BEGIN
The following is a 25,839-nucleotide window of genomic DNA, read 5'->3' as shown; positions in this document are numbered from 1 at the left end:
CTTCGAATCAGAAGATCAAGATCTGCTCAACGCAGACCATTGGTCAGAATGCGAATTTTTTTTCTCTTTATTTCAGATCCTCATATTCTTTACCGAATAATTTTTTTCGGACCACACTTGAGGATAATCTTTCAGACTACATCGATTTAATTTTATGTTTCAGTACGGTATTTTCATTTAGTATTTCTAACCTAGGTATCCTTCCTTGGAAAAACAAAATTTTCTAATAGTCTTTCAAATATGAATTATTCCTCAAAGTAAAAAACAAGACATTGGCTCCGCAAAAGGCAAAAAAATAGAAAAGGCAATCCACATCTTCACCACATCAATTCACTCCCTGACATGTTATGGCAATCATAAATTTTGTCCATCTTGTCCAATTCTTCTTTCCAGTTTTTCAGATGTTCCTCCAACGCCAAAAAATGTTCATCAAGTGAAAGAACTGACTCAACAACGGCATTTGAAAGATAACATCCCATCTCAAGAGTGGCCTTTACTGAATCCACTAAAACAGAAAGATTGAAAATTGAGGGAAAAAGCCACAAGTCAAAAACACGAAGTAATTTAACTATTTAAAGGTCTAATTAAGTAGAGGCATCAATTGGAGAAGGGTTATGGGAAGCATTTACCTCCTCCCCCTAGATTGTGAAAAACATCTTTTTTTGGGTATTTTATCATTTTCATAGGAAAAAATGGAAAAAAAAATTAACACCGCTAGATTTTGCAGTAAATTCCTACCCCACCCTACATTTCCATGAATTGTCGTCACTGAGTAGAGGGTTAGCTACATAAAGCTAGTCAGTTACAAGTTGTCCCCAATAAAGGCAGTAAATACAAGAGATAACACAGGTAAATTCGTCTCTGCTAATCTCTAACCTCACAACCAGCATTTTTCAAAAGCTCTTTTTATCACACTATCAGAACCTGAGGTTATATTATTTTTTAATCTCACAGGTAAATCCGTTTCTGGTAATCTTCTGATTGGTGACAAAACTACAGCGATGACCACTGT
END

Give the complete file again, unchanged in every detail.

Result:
The following is a 25,839-nucleotide window of genomic DNA, read 5'->3' as shown; positions in this document are numbered from 1 at the left end:
CTTCGAATCAGAAGATCAAGATCTGCTCAACGCAGACCATTGGTCAGAATGCGAATTTTTTTTCTCTTTATTTCAGATCCTCATATTCTTTACCGAATAATTTTTTTCGGACCACACTTGAGGATAATCTTTCAGACTACATCGATTTAATTTTATGTTTCAGTACGGTATTTTCATTTAGTATTTCTAACCTAGGTATCCTTCCTTGGAAAAACAAAATTTTCTAATAGTCTTTCAAATATGAATTATTCCTCAAAGTAAAAAACAAGACATTGGCTCCGCAAAAGGCAAAAAAATAGAAAAGGCAATCCACATCTTCACCACATCAATTCACTCCCTGACATGTTATGGCAATCATAAATTTTGTCCATCTTGTCCAATTCTTCTTTCCAGTTTTTCAGATGTTCCTCCAACGCCAAAAAATGTTCATCAAGTGAAAGAACTGACTCAACAACGGCATTTGAAAGATAACATCCCATCTCAAGAGTGGCCTTTACTGAATCCACTAAAACAGAAAGATTGAAAATTGAGGGAAAAAGCCACAAGTCAAAAACACGAAGTAATTTAACTATTTAAAGGTCTAATTAAGTAGAGGCATCAATTGGAGAAGGGTTATGGGAAGCATTTACCTCCTCCCCCTAGATTGTGAAAAACATCTTTTTTTGGGTATTTTATCATTTTCATAGGAAAAAATGGAAAAAAAAATTAACACCGCTAGATTTTGCAGTAAATTCCTACCCCACCCTACATTTCCATGAATTGTCGTCACTGAGTAGAGGGTTAGCTACATAAAGCTAGTCAGTTACAAGTTGTCCCCAATAAAGGCAGTAAATACAAGAGATAACACAGGTAAATTCGTCTCTGCTAATCTCTAACCTCACAACCAGCATTTTTCAAAAGCTCTTTTTATCACACTATCAGAACCTGAGGTTATATTATTTTTTAATCTCACAGGTAAATCCGTTTCTGGTAATCTTCTGATTGGTGACAAAACTACAGCGATGACCACTGT